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How do you make your soap?

Updated: Feb 10, 2022

“How do you make your soap?” is a question I’m often asked, and like anyone who

loves what they do I can talk about it for hours. And I know I’m not alone in this,

because it’s a hot topic in every soap maker’s group I’m in. Soap making has rules,

but it is also infinitely flexible, and the ‘how’ of soap making definitely depends on

who’s doing it, bar a little bit of science.

All soap – commercial and handmade – is made with, essentially, just two

ingredients: an acid and a base. The chemical reaction that occurs when these are

mixed is call saponification, and results in soap and glycerine.

At home, lye (or sodium hydroxide) is used as the base. It is extremely caustic and

requires care to work with – all soap makers use safety equipment, including gloves

and eye masks, to protect themselves from splashes, and as even the fumes from

the reaction can ‘burn’ your nose and throat, ventilation is a key requirement for any


The lye is completely transformed during the saponification process, so there is none

of it left in the final soap bars, making them safe to use.

The acids needed for the process come from the fatty acids in animal fats or plant

oils. Fatty acids determine the properties of the fats and oils, and so also the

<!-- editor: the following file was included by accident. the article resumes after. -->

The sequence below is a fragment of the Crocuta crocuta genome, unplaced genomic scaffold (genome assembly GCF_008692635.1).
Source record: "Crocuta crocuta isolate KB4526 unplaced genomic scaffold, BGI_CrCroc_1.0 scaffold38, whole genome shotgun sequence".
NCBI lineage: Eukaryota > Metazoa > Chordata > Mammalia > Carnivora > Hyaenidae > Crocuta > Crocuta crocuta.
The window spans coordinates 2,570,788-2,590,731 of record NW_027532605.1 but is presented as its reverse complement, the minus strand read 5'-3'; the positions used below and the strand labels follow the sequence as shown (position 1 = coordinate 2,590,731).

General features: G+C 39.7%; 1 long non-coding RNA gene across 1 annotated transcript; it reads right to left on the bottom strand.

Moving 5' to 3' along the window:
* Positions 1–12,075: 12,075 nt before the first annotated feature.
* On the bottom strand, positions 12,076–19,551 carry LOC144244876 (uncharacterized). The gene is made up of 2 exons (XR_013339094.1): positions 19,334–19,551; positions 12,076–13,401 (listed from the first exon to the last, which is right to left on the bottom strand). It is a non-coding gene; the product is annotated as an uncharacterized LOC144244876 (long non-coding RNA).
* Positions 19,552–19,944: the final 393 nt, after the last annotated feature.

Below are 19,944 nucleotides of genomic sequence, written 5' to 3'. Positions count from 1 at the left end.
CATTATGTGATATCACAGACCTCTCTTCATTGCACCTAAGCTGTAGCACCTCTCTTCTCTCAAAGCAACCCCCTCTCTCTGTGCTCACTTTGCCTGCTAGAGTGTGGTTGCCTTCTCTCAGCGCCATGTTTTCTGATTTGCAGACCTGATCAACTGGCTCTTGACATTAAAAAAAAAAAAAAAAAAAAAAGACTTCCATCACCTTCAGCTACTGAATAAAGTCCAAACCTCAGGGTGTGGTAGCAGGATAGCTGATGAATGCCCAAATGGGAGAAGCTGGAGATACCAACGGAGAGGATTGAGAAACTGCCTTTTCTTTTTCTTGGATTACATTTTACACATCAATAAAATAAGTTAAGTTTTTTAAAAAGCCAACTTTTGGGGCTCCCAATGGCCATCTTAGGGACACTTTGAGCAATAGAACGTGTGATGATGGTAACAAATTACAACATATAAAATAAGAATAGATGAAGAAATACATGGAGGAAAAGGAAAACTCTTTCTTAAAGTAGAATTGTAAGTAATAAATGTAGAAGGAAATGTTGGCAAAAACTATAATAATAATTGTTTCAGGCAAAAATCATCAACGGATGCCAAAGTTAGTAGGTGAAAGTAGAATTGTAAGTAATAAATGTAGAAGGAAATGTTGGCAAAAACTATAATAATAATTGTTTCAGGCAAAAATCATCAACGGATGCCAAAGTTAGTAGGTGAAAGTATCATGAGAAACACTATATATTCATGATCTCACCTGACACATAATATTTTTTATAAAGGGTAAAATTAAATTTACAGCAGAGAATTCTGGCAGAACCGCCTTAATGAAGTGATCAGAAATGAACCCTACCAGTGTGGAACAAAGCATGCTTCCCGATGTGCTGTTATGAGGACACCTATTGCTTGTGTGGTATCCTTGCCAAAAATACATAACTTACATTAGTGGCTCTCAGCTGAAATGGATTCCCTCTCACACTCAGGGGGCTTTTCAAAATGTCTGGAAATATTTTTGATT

properties of the finished product. For example, saturated fatty acids, tend to be solid

at room temperature and are called ‘fats’ (like coconut oil and palm oil). They are

high in the specific acids which contribute hardness, lather and cleansing properties

to a bar of soap. Olive oil, on the other hand, is liquid at room temperature and high

in unsaturated fatty acids. These types of oils make a softer, more nourishing bar.

What about the glycerine? Glycerine is natural humectant, meaning that it holds

moisture near the skin, and is found in all homemade soap. During saponification, it

is separated from the oils and settles between the soap molecules, where it acts to

nourish and soften the skin.

So, to make a bar of soap you need a recipe that includes, at least a base (lye) and

an acid (fats and oils), but also water, or something to dissolve the lye in, and things

to make it pretty. And that’s where it starts to get exciting.

We already know that there are a variety of fatty acids, and that they all have

different properties, and add different elements to the finished soap. How then do

you formulate a recipe for soap? You think about what you want your soap to be like,

and you get to know your ingredients.

Making soap is fun, but it requires preparation and practice. Knowing the science

behind the process can help with making decisions about what, and how, to use

different ingredients to get the most out of your finished products.

What makes the perfect bar of soap ultimately depends on the user – for me, the

perfect bar of soap is one that lathers in our hard water and doesn’t leave the skin on

my face feeling dry. And I think I’ve got it pretty close!

What’s your perfect bar of soap? Why don’t you try a Shepherds Cottage bar today

and see if it fits the bill?

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